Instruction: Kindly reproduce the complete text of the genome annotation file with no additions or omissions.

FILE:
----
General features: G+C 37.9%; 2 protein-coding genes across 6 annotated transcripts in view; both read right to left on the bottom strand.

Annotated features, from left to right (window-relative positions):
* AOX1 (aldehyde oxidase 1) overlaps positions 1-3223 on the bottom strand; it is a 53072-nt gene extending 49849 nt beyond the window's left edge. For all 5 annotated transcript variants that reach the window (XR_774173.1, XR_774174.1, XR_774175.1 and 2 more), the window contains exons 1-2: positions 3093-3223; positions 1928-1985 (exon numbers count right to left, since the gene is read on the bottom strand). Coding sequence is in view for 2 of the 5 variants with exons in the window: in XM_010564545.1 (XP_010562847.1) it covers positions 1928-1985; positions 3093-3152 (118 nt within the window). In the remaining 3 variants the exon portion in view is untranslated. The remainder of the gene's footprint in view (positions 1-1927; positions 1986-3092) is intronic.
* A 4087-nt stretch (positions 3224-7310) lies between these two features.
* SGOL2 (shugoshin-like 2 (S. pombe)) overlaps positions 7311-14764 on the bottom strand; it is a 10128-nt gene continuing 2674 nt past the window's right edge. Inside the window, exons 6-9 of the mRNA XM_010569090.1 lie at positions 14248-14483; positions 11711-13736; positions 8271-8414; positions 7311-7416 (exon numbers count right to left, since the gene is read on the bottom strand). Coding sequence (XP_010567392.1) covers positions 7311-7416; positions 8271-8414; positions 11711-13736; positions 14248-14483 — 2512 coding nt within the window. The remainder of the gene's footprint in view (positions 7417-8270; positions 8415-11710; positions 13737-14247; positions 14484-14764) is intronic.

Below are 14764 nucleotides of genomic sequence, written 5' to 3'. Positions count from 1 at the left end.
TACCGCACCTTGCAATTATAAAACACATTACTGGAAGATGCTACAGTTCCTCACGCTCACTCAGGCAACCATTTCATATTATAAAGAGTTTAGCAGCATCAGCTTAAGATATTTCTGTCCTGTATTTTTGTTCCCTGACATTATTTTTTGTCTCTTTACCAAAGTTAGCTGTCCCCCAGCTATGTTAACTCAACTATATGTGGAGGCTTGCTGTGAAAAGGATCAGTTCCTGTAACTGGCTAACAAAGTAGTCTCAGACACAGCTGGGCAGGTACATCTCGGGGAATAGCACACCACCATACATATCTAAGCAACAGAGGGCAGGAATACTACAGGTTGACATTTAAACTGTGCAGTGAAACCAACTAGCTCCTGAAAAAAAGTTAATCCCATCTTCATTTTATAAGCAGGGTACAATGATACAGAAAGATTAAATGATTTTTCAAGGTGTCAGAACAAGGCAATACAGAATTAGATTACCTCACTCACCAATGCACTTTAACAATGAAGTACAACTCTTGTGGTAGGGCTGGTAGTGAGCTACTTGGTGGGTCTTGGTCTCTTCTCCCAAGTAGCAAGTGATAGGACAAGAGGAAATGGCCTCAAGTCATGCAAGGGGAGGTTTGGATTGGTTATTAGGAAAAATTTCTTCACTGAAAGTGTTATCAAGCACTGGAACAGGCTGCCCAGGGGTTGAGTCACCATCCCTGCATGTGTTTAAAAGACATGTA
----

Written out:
General features: G+C 37.9%; 2 protein-coding genes across 6 annotated transcripts in view; both read right to left on the bottom strand.

Annotated features, from left to right (window-relative positions):
* AOX1 (aldehyde oxidase 1) overlaps positions 1-3223 on the bottom strand; it is a 53072-nt gene extending 49849 nt beyond the window's left edge. For all 5 annotated transcript variants that reach the window (XR_774173.1, XR_774174.1, XR_774175.1 and 2 more), the window contains exons 1-2: positions 3093-3223; positions 1928-1985 (exon numbers count right to left, since the gene is read on the bottom strand). Coding sequence is in view for 2 of the 5 variants with exons in the window: in XM_010564545.1 (XP_010562847.1) it covers positions 1928-1985; positions 3093-3152 (118 nt within the window). In the remaining 3 variants the exon portion in view is untranslated. The remainder of the gene's footprint in view (positions 1-1927; positions 1986-3092) is intronic.
* A 4087-nt stretch (positions 3224-7310) lies between these two features.
* SGOL2 (shugoshin-like 2 (S. pombe)) overlaps positions 7311-14764 on the bottom strand; it is a 10128-nt gene continuing 2674 nt past the window's right edge. Inside the window, exons 6-9 of the mRNA XM_010569090.1 lie at positions 14248-14483; positions 11711-13736; positions 8271-8414; positions 7311-7416 (exon numbers count right to left, since the gene is read on the bottom strand). Coding sequence (XP_010567392.1) covers positions 7311-7416; positions 8271-8414; positions 11711-13736; positions 14248-14483 — 2512 coding nt within the window. The remainder of the gene's footprint in view (positions 7417-8270; positions 8415-11710; positions 13737-14247; positions 14484-14764) is intronic.

Below are 14764 nucleotides of genomic sequence, written 5' to 3'. Positions count from 1 at the left end.
TACCGCACCTTGCAATTATAAAACACATTACTGGAAGATGCTACAGTTCCTCACGCTCACTCAGGCAACCATTTCATATTATAAAGAGTTTAGCAGCATCAGCTTAAGATATTTCTGTCCTGTATTTTTGTTCCCTGACATTATTTTTTGTCTCTTTACCAAAGTTAGCTGTCCCCCAGCTATGTTAACTCAACTATATGTGGAGGCTTGCTGTGAAAAGGATCAGTTCCTGTAACTGGCTAACAAAGTAGTCTCAGACACAGCTGGGCAGGTACATCTCGGGGAATAGCACACCACCATACATATCTAAGCAACAGAGGGCAGGAATACTACAGGTTGACATTTAAACTGTGCAGTGAAACCAACTAGCTCCTGAAAAAAAGTTAATCCCATCTTCATTTTATAAGCAGGGTACAATGATACAGAAAGATTAAATGATTTTTCAAGGTGTCAGAACAAGGCAATACAGAATTAGATTACCTCACTCACCAATGCACTTTAACAATGAAGTACAACTCTTGTGGTAGGGCTGGTAGTGAGCTACTTGGTGGGTCTTGGTCTCTTCTCCCAAGTAGCAAGTGATAGGACAAGAGGAAATGGCCTCAAGTCATGCAAGGGGAGGTTTGGATTGGTTATTAGGAAAAATTTCTTCACTGAAAGTGTTATCAAGCACTGGAACAGGCTGCCCAGGGGTTGAGTCACCATCCCTGCATGTGTTTAAAAGACATGTA